Let’s keep astrophysics out of this discussion, okay?
Several years ago at a science fiction convention, I spent an interesting and throughly confusing hour listening to a panel discussing world-building. Since I spend my working days more-or-less building imaginary worlds, I thought this panel might be helpful.
In reality, it was a discussion of how to physically build a world. How big should it be? Should it be round or oval? How does its orbit affect weather? How old is it in geological terms? How much of the planet is water? How much is desert? What is its albedo?
I didn’t even know what albedo was. Turns out to be the reflective coefficient of an object, and this affects the planet’s equilibrium temperature. In case you’re interested, the Earth’s albedo 0.39, but that’s an average. Sunlight on fresh show can be as high as .85 (this is why you need sunglasses while skiing) and dense forests as low as 0.1 (bring a flashlight).
Occasionally I’m asked to critique a story set on an alternative world. My first question is, what is the major premise on which your world runs?
Sometimes I get a confidential, “It’s really England in the early 1800s, but instead of a working steam engine someone is going to invent a steam-powered airship.”
Sorry, but that’s not an alternative world.
An alternative world proposes a major change in how the world works. When it’s well written, an alternative-world story depends on implications that flow from that proposal. Sherlock Holmes proposed that criminals far more devious and ruthless than the police. Usurla LeGuinn’s The Ones Who Walk Away From Omelas proposed that an entire city’s happiness depended on how one child was treated. Ray Bradbury said that Fahrenheit 451 proposed how television destroyed interest in reading literature, which led to believing unrelated factoids passed for knowledge.
As writers, we build alternative worlds. As mystery writers, we believe that a killer’s reason to kill makes sense to him or her and can, under the right circumstances, make sense to the reader as well. That’s the basis on which we build the villain’s alternative world.
Here’s a proposal: the world owes clever people a living.
Right away three sub-proposals pop up. Clever people are in the minority. Life is a zero-sum game: when a clever person wins, a less clever person loses. This is the way life should be.
This is where we get to what I call my Havoc Hedge Fund. What can I invest in the character that’s likely to pay the most dividends in plot stakes later? It’s always complex; the more layered the motivation, the better the payoff.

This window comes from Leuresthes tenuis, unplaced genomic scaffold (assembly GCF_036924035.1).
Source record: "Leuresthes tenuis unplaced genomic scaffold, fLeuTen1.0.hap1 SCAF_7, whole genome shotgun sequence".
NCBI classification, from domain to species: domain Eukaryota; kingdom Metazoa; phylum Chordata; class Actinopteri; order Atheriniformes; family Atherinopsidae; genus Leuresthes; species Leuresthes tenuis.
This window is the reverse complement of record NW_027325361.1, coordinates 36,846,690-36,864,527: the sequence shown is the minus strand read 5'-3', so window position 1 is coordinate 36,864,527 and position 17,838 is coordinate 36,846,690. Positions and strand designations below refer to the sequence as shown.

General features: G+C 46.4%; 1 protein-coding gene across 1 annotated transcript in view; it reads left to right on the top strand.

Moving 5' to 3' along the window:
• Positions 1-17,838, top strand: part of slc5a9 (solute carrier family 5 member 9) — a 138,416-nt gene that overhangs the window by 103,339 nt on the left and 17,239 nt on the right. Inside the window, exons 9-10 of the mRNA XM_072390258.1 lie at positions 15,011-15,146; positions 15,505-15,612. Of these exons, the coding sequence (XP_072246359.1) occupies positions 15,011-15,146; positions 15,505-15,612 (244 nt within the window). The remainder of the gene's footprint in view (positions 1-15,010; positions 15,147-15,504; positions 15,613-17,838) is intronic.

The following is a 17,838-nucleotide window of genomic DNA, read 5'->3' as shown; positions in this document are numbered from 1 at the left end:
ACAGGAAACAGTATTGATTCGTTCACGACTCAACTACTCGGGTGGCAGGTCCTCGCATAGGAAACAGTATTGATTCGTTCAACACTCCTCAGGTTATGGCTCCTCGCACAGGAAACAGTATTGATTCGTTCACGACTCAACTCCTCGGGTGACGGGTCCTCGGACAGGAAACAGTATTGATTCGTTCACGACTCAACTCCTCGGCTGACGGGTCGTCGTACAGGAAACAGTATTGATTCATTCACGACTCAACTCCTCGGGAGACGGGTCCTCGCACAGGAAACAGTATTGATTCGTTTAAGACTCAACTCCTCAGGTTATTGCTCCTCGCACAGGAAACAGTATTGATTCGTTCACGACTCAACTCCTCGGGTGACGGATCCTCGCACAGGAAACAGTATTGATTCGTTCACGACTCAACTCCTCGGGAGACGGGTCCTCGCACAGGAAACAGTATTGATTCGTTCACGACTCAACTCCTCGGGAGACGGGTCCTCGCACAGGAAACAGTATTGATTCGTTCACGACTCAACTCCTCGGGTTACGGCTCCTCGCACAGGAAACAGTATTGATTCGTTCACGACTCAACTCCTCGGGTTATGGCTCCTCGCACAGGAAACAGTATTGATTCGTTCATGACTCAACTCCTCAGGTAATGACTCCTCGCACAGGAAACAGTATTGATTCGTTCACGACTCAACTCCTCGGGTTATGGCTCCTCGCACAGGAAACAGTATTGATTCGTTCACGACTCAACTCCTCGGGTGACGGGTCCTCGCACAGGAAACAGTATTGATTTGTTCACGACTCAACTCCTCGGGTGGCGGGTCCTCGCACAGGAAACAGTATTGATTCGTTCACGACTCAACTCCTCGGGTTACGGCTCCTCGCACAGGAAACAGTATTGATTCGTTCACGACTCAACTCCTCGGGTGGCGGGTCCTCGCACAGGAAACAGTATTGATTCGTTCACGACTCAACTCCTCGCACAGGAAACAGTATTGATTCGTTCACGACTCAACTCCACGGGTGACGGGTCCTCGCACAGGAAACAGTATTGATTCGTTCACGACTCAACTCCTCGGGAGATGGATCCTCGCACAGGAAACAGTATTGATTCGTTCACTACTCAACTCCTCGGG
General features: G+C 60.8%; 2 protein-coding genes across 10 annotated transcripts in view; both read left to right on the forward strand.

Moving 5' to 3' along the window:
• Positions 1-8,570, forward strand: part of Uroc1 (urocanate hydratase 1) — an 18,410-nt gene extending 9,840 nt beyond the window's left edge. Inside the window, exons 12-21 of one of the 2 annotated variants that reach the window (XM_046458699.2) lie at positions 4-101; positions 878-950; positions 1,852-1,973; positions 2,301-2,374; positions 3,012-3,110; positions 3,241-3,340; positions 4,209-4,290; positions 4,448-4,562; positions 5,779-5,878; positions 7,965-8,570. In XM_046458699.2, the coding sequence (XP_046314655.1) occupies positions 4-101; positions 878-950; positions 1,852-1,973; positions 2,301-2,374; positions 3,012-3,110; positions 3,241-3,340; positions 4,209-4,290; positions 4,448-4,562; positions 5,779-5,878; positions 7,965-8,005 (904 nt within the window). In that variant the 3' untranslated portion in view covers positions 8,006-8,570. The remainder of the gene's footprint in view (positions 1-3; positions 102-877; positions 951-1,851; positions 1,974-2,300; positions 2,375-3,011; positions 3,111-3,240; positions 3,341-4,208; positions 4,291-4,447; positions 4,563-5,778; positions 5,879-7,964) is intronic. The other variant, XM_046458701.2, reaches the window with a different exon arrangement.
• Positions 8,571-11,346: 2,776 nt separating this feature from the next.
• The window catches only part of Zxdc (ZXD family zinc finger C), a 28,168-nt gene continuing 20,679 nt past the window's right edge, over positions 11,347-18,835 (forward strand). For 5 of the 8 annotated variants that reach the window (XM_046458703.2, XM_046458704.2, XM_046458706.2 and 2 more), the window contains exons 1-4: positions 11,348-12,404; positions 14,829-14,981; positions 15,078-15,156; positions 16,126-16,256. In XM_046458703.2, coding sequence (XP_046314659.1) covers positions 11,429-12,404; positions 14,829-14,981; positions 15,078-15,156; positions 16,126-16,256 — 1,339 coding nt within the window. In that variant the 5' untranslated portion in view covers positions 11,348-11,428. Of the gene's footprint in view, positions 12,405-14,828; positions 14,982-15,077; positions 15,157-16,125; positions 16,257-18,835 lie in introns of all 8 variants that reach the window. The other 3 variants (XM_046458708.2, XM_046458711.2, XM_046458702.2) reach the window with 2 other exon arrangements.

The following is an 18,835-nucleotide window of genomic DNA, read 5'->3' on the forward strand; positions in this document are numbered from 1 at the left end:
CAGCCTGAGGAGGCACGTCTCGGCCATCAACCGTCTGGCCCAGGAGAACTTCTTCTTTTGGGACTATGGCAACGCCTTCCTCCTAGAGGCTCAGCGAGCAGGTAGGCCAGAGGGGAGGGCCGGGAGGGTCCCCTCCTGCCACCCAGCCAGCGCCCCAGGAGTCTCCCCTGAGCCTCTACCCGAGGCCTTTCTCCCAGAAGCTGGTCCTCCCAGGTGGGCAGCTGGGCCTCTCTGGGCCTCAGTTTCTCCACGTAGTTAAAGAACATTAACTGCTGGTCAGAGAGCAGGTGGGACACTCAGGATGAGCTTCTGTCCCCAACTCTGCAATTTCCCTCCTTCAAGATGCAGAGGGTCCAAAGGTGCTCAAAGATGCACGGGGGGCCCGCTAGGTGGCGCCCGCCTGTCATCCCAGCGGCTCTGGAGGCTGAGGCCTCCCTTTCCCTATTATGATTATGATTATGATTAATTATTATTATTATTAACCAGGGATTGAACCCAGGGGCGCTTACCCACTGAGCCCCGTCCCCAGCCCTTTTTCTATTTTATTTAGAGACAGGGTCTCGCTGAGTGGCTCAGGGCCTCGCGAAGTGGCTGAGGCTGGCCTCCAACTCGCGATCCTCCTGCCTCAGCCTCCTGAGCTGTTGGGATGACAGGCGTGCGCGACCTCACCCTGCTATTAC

My villain is clever and he’s been told so all his life, but the people who pushed him to think of himself as clever are not reliable and they’ve used his cleverness for their own gains.
Let’s look at the four “stocks” in our Havoc Hedge Fund and see how they pay dividends.
He’s clever: He’ll have credentials and a good job, but it’s never enough. He’s always after the next big score. He has a right to the best because he’s clever. Anyone who gets in his way is fair game.
People tell him he’s clever: Halo effect. He expects compliments, favors, and not to have to play by the rules. He’s the guy who has the perfectly good reason to jump to the head of the bank queue. Anyone who doesn’t think he’s clever is fair game.
People who pushed him to think of himself as clever are not reliable: He doesn’t make good choices about the people who surround him. He likes people who pander to his ego; dismisses people who don’t. Need a good secondary character here who sees through him. Maybe he’ll polish her off just because she does see through him.
People use his cleverness for their own gains: nice trigger point here. He was recently taken advantage of in a big, public way. People laughed at him. He hates that. Now he’s out for revenge and, heck, who could blame him? It’s not right to treat a clever person that way. The guy who embarrassed him needs to be taught a lesson and he knows just the clever way to do it. There’s no way he’s going to get caught. Clever people don’t get caught.
The sad thing is that this world view makes perfect sense to him. The great thing is it makes perfect sense to us as writers, even if we run our own lives on completely different values. This why we’re writers. As Geoffrey Chaucer said in A Knight’s Tale, “I give wide scope to the truth.”
By the time we meet again, the gifts will have been opened and the Christmas brunches eaten. All the holiday best to you and yours.
Quote for the week
The writer needs to react to his or her own internal universe, to his or her own point of view. If he or she doesn't have a personal point of view, it's impossible to be a creator.
~Manuel Puig (1932 – 1990), Argentinean author